UPDATE: On August 29th, Xavier Thévenard sailed through the finish line in Chamonix to claim his second UTMB victory with a time of 21 hours and 9 minutes. Xavier started towards front of the pack and slowly built a lead as other runners dropped off after the halfway point of the course. In the final half of the race, Xavier was running solo, far ahead of the other elite runners. Instead of relaxing into the lead, he used the final climb and descent to rev up his pace and build a 50-minute lead over the second-place finisher, Luis Alberto Hernando.
You can click here to watch a post-race interview with Xavier, and you can learn more about the Marathoner (the pack he used during the race) here.
The UTMB course will take your breath away in more ways than one. UTMB stands for Ultra Trail de Mont Blanc—a 106-mile race that takes runners through three countries, over ten mountain summits, and past countless rivers, glaciers and meadows. The same route takes hikers almost two weeks, but elite runners complete it in just 20 hours.
With such a remote, mountainous course, aid stations are scarce. Unlike many other ultramarathons, the UTMB is partially self-supported. In other words, runners are responsible for carrying enough gear to keep themselves warm, dry and well- fueled if the weather turns nasty. Runners also climb over 31,000 feet during the course of the race (that's greater than the height of Mt. Everest). While it's extremely difficult to gain entry to the race—runners have to rack up points by participating in other long-distance events throughout the year—only about 40% of entrants cross the finish line before the 46-hour cutoff time.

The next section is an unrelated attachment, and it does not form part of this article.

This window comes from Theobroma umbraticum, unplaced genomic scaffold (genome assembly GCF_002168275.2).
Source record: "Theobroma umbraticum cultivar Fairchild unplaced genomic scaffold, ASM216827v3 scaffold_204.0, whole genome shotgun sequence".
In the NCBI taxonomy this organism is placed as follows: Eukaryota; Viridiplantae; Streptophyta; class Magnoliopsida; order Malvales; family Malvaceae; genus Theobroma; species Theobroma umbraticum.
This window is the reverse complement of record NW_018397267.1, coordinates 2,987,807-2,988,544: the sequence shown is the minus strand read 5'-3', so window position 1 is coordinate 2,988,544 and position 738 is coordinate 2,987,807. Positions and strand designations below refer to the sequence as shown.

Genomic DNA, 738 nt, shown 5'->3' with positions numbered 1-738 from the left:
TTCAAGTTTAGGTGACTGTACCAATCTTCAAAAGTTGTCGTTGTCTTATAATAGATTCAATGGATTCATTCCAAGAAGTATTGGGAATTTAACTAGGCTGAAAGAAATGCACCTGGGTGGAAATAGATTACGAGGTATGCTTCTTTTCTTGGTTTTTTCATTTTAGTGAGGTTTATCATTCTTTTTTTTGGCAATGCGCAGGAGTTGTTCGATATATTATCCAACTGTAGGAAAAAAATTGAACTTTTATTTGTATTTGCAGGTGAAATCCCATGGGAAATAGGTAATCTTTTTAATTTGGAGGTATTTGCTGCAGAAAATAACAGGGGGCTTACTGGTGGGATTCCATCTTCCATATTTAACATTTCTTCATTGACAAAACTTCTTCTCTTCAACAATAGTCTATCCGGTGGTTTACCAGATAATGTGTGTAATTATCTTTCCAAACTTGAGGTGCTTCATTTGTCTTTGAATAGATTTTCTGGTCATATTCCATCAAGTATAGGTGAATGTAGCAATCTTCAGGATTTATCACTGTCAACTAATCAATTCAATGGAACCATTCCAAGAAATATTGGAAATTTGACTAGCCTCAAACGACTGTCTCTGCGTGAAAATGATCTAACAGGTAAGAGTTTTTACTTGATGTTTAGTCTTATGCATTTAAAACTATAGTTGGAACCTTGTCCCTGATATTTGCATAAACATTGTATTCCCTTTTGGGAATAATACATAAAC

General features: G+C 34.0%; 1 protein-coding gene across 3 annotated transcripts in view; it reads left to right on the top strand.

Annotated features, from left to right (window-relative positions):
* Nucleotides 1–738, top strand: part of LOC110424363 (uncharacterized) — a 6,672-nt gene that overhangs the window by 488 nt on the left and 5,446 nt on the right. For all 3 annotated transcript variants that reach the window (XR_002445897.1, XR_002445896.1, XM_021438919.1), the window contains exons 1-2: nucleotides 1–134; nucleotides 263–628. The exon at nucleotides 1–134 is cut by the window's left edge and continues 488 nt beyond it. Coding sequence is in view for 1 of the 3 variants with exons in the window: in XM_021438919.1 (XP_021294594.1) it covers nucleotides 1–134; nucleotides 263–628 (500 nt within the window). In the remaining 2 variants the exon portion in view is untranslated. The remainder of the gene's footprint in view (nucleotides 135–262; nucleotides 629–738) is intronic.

While most distance races start early in the morning, the UTMB kicks off at 6 pm. That means that all of the runners will run through the night, with their headlamps trained on the trail in front of them. With its combination of incredible scenery (sunrise over the alps!) and brutal climbs, the UTMB course is known for giving runners some of their best and worst race experiences, often in the course of a few hours.
This year, four CamelBak athletes will be toeing the line at the UTMB. Read on to see who they are and how they're preparing for their race through the alps.
Xavier Thévenard: In 2013, Xavier won the UTMB on his very first try. He'll be lining up in Chamonix to defend his title and beat his previous course record of 20:34. More about Xavier >>
Sebastien Camus: Seb has made a name for himself in trail races around the world, and has placed second in the CCC (the 100-km companion to the UTMB). More about Seb >>
Sylvaine "Sissi" Cussot: Sissi has been an avid runner since the age of 10, but she didn't take up trail running until 2011. Since then, she's helped Team France win first place at the IAU World Championships, and will be one of the few women competing in the UTMB, where over 90% of entrants are male.
René Rovera: After ten years as a professional triathlete and multiple Ironman races, René Rovera has been racking up victories in some of Europe's most grueling trail races. This will be his first attempt at the UTMB.
Below, you can see a snapshot of the gear each athlete will be carrying: two headlamps, a waterproof jacket and pants, first aid supplies, a whistle and compass, warm layers, extra food and at least one liter of water.
We actually designed our largest running vest, the Ultra 10, to fit every item in the UTMB packing list, from the emergency blankets to the extra batteries. If you're looking for a way to tote some gear on your next run, check out our run vest selector to find the gear that best fits your running style. And to everyone lining up at the start in Chamonix this weekend, good luck and Godspeed!